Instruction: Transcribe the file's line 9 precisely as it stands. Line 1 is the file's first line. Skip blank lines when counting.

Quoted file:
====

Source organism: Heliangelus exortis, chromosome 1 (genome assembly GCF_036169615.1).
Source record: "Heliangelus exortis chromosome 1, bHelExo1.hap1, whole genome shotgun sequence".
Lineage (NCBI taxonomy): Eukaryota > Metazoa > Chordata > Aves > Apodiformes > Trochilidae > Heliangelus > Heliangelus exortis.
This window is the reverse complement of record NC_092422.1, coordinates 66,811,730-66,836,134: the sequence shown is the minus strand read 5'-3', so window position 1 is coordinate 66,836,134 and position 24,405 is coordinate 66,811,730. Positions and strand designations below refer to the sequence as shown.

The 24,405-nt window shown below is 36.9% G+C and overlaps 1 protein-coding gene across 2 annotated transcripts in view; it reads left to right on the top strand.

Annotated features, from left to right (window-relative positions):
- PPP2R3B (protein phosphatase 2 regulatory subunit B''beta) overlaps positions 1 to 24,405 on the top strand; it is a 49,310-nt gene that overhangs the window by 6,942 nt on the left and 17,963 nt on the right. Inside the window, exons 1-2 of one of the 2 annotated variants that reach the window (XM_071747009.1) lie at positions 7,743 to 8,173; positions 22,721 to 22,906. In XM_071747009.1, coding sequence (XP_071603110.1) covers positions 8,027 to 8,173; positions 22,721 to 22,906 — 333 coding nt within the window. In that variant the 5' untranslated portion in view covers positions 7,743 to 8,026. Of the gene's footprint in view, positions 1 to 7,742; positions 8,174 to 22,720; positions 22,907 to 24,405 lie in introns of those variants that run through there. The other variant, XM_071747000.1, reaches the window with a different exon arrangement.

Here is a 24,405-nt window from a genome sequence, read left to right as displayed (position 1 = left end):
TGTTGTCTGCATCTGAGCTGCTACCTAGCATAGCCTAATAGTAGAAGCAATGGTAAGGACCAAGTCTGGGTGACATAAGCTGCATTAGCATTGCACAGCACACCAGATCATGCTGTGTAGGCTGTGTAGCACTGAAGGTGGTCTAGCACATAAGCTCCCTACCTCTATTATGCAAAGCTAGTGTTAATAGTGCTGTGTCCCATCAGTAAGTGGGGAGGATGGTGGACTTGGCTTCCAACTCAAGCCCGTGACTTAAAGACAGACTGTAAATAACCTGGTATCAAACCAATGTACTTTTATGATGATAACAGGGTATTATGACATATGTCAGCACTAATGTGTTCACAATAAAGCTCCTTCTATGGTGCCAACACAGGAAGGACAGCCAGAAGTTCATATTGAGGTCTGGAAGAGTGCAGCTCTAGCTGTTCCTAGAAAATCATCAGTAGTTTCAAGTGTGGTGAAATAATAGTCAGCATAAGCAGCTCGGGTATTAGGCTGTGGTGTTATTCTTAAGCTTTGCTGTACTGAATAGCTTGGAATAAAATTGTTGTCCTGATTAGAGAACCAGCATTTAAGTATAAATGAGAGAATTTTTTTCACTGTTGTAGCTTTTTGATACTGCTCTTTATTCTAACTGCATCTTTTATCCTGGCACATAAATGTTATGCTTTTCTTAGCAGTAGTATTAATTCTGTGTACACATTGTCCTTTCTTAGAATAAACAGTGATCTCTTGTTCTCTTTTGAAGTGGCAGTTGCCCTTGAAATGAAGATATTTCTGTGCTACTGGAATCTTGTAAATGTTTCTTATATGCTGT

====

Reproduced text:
TGTTGTCTGCATCTGAGCTGCTACCTAGCATAGCCTAATAGTAGAAGCAATGGTAAGGACCAAGTCTGGGTGACATAAGCTGCATTAGCATTGCACAGCACACCAGATCATGCTGTGTAGGCTGTGTAGCACTGAAGGTGGTCTAGCACATAAGCTCCCTACCTCTATTATGCAAAGCTAGTGTTAATAGTGCTGTGTCCCATCAGTAAGTGGGGAGGATGGTGGACTTGGCTTCCAACTCAAGCCCGTGACTTAAAGACAGACTGTAAATAACCTGGTATCAAACCAATGTACTTTTATGATGATAACAGGGTATTATGACATATGTCAGCACTAATGTGTTCACAATAAAGCTCCTTCTATGGTGCCAACACAGGAAGGACAGCCAGAAGTTCATATTGAGGTCTGGAAGAGTGCAGCTCTAGCTGTTCCTAGAAAATCATCAGTAGTTTCAAGTGTGGTGAAATAATAGTCAGCATAAGCAGCTCGGGTATTAGGCTGTGGTGTTATTCTTAAGCTTTGCTGTACTGAATAGCTTGGAATAAAATTGTTGTCCTGATTAGAGAACCAGCATTTAAGTATAAATGAGAGAATTTTTTTCACTGTTGTAGCTTTTTGATACTGCTCTTTATTCTAACTGCATCTTTTATCCTGGCACATAAATGTTATGCTTTTCTTAGCAGTAGTATTAATTCTGTGTACACATTGTCCTTTCTTAGAATAAACAGTGATCTCTTGTTCTCTTTTGAAGTGGCAGTTGCCCTTGAAATGAAGATATTTCTGTGCTACTGGAATCTTGTAAATGTTTCTTATATGCTGT